Birthed in to Daddy’s Hands

Our due date according to the 12 week “dating” scan was 22nd April 2016. 
I was hopeful that it would happen then as it was reported to be a full moon on this day and I was very nervous about going over as I had a fear of induction.

Friday 22nd came and went. On Saturday the weather was cool but sunny, the bluebells were out everywhere so I had found a walk through a bluebell wood quite close by. I wasn’t expecting to complete the full 2 mile walk, being 40 weeks pregnant, however, it was such a lovely location, my husband and I ended up doing the full circuit. By the time I got back to the car, I felt that I’d over done it. I wasn’t able to lift my legs into the car. I worried myself a little.

We paused on the way back to the house for some provisions, some scones for that afternoon, some biscuits for the midwives that we were expecting any day and a chicken to roast for the following day.

Continue reading

Further Information

If you are considering birthing your baby at home we recommend that you discuss this with your health care provider, who knows you and your family, and is aware of your medical history and any special considerations.

If you live in Surrey, Hampshire and West Sussex, under the care of the Royal Surrey County Hospital, you can contact the Surrey Hills Home Birth Team to explore your birth place options and any questions you might have.

There are several ways of contacting us. You can either express your interest with your current community midwife, who will forward your details to the team, or you can contact the team directly on 07467339395 or via email to our team

Alternatively come along to one of our monthly informal home birth forum’s to meet the team and other mums who are planning to have or have had home births. ( Currently unavailable due to covid-19 social distancing rules)

You may find the following resources helpful when making decisions about who you would like to support you through the childbearing continuum and where you would like to birth your baby.

The Association for Improvements in Maternity Services
AIMS is a well established volunteer organisation which works with health professionals and parents to improves maternity services in the united kingdom. They are a fantastic independent resource of information and support, promoting normal birth and choice, and protecting the rights of childbearing women.

Better Births: Improving outcomes of maternity services in England
A national review of the maternity service which sets out wide-ranging proposals designed to make care safer and give women greater control and more choices.

The Birth Place Study
The Birth Place Cohort Study looked at data from 64,000 “low risk” births, including 17,000 home births, and examined the risks and benefits of birthing across all settings (home, free standing midwifery led unit, along side midwifery led unit and consultant led unit).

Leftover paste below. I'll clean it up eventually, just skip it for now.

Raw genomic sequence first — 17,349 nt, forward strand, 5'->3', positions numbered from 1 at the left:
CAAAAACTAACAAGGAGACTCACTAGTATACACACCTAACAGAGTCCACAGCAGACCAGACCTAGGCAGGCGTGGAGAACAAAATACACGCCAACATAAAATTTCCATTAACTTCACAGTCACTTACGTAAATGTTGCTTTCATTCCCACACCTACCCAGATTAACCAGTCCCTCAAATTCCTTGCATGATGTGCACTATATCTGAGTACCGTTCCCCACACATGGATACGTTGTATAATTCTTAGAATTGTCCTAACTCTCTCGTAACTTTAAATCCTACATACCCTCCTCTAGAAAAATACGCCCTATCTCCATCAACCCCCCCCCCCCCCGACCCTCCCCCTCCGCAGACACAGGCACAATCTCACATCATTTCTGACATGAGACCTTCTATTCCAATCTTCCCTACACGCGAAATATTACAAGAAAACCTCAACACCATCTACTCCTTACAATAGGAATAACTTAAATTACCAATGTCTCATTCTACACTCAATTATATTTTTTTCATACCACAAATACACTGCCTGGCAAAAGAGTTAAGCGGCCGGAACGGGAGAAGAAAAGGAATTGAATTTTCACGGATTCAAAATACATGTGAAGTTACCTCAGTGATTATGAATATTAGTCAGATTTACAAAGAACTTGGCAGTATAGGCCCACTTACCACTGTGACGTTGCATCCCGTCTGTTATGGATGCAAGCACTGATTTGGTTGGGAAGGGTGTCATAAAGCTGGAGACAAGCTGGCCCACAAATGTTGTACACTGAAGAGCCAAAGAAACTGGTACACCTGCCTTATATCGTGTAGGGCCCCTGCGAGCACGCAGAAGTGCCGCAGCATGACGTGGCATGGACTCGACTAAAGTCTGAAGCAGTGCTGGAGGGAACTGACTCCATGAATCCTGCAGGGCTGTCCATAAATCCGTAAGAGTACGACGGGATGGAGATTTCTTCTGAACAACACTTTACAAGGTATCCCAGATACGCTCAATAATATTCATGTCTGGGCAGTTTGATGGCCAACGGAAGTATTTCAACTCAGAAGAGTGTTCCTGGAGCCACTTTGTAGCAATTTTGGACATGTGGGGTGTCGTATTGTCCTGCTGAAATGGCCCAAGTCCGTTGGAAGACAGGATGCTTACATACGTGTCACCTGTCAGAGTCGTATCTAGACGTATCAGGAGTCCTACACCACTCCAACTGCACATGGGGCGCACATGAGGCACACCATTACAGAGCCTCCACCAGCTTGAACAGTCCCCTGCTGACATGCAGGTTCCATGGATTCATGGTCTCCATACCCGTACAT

Cochrane: Benefits and harms of planned hospital birth compared with planned home birth for low-risk pregnant women
The Cochrane Collaboration (37,000 contributors from more than 130 countries) promote evidence based decision making by providing high quality and accessible systematic reviews of all of the available research evidence of a particular health care treatment/decision.

The Home Birth Reference Site
The Home Birth Reference site provides information and opinions about home birth. The site contains birth stories and comprehensive information about why you might consider home birth and many of the “what if?” questions you might have. Please note that the information on this site was last updated in 2010.

NHS Choices-Where to give birth: The options
A reliable source of information for all areas of health, The NHS Choices has a very user-friendly site with lots of basic information about all of your birth choices.

National Institute for Clinical Excellence: Intrapartum care for healthy women and babies
The National Institute for clinical excellence (NICE) provide national guidance and advice to improve heath and social care. They have published a number of guidelines for pregnancy, labour, postnatal and paediatric care. The website also contains a search facility which allows the user to find research and articles on a specific aspect of health or social care.

What to do if your wishes and requests are not being considered

Professional Midwifery Advocates and Senior Midwives are available to offer help and guidance to midwives, women and families in their care. They can help and support you if you are having any problems with your care, or if you feel that your wishes and requests are not being considered. S/he is an experienced midwife who is available to discuss your birth choices fully with you and explore how any risks may be minimised. S/he is available to support you and the midwife caring for you to ensure that you have a positive and safe birth outcome. You can ask to speak to a supervisor of midwives at any time during your pregnancy, labour and after birth.

You can learn more about your human rights and how they apply to childbearing by visiting Birthrights.